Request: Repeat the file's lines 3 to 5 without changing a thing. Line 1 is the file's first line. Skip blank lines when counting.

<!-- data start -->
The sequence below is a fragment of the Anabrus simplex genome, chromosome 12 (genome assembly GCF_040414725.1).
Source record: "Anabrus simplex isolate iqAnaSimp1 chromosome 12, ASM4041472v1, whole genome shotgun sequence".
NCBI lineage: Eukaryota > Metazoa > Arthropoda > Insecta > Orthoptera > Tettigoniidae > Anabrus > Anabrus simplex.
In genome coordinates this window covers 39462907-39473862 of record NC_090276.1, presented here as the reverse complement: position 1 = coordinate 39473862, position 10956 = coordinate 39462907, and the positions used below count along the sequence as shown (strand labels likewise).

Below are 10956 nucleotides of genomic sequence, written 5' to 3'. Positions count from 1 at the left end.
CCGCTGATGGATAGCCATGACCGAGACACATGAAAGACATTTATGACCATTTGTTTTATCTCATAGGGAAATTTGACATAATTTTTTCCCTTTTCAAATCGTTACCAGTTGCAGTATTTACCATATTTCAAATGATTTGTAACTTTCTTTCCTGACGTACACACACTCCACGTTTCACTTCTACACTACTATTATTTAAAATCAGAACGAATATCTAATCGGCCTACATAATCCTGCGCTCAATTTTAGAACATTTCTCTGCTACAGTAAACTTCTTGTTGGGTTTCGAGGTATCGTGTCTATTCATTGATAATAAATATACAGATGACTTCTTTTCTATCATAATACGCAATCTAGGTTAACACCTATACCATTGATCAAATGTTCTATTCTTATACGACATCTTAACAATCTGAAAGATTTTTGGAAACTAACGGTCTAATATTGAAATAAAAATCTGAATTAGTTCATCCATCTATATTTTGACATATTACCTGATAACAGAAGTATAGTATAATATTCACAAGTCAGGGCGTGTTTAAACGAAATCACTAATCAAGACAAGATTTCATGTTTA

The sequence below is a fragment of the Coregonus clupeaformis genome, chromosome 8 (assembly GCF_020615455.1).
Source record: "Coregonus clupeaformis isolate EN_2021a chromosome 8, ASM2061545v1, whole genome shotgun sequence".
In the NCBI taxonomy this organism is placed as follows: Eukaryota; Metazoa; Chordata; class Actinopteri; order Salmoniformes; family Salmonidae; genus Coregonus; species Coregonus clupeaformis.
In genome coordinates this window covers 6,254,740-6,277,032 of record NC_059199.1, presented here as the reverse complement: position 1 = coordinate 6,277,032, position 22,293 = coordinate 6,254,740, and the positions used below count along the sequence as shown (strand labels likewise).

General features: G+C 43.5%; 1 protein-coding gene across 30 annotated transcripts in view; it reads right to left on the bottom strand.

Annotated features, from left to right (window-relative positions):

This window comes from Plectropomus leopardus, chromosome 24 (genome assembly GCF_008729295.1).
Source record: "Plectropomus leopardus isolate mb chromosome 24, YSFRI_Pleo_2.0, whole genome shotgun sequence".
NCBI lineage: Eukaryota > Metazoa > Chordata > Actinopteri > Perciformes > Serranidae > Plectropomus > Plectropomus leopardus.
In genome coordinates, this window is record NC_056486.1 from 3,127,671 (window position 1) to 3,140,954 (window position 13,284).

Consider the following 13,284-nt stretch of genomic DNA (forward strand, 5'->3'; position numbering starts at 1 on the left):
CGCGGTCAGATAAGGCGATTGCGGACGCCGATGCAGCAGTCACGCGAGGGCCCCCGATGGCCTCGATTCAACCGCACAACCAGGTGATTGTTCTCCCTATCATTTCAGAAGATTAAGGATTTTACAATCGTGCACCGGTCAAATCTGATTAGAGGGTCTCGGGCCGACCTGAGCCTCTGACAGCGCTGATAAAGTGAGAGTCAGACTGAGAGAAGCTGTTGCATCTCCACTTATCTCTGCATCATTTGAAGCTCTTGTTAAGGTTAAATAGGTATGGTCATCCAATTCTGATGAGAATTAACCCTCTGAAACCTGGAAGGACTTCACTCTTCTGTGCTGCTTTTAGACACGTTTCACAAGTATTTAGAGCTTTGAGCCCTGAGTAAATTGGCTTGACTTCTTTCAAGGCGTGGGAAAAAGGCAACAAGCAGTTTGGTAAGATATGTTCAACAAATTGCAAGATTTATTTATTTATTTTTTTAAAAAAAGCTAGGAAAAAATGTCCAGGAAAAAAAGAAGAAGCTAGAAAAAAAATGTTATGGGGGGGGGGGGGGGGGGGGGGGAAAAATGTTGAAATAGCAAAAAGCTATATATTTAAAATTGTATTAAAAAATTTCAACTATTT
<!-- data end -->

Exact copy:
NCBI lineage: Eukaryota > Metazoa > Arthropoda > Insecta > Orthoptera > Tettigoniidae > Anabrus > Anabrus simplex.
In genome coordinates this window covers 39462907-39473862 of record NC_090276.1, presented here as the reverse complement: position 1 = coordinate 39473862, position 10956 = coordinate 39462907, and the positions used below count along the sequence as shown (strand labels likewise).

Below are 10956 nucleotides of genomic sequence, written 5' to 3'. Positions count from 1 at the left end.